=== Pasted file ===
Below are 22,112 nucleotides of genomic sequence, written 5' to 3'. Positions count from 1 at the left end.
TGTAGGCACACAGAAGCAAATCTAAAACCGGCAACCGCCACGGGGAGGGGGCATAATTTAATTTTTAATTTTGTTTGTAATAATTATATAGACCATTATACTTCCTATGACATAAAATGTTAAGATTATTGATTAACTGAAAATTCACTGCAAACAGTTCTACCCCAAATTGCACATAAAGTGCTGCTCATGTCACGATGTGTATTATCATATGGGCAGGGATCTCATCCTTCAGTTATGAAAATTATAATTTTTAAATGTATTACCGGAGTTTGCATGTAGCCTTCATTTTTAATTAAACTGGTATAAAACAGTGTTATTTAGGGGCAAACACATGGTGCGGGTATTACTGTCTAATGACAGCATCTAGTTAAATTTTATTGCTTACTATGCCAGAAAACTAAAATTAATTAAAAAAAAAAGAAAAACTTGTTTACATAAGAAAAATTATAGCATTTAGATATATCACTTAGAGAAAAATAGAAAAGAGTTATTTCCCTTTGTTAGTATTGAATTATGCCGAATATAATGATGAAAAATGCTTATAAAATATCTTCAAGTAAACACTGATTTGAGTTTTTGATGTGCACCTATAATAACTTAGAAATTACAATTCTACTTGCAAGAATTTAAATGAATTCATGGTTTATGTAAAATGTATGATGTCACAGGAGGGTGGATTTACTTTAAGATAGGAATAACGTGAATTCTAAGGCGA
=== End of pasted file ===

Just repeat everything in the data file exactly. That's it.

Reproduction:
Below are 22,112 nucleotides of genomic sequence, written 5' to 3'. Positions count from 1 at the left end.
TGTAGGCACACAGAAGCAAATCTAAAACCGGCAACCGCCACGGGGAGGGGGCATAATTTAATTTTTAATTTTGTTTGTAATAATTATATAGACCATTATACTTCCTATGACATAAAATGTTAAGATTATTGATTAACTGAAAATTCACTGCAAACAGTTCTACCCCAAATTGCACATAAAGTGCTGCTCATGTCACGATGTGTATTATCATATGGGCAGGGATCTCATCCTTCAGTTATGAAAATTATAATTTTTAAATGTATTACCGGAGTTTGCATGTAGCCTTCATTTTTAATTAAACTGGTATAAAACAGTGTTATTTAGGGGCAAACACATGGTGCGGGTATTACTGTCTAATGACAGCATCTAGTTAAATTTTATTGCTTACTATGCCAGAAAACTAAAATTAATTAAAAAAAAAAGAAAAACTTGTTTACATAAGAAAAATTATAGCATTTAGATATATCACTTAGAGAAAAATAGAAAAGAGTTATTTCCCTTTGTTAGTATTGAATTATGCCGAATATAATGATGAAAAATGCTTATAAAATATCTTCAAGTAAACACTGATTTGAGTTTTTGATGTGCACCTATAATAACTTAGAAATTACAATTCTACTTGCAAGAATTTAAATGAATTCATGGTTTATGTAAAATGTATGATGTCACAGGAGGGTGGATTTACTTTAAGATAGGAATAACGTGAATTCTAAGGCGA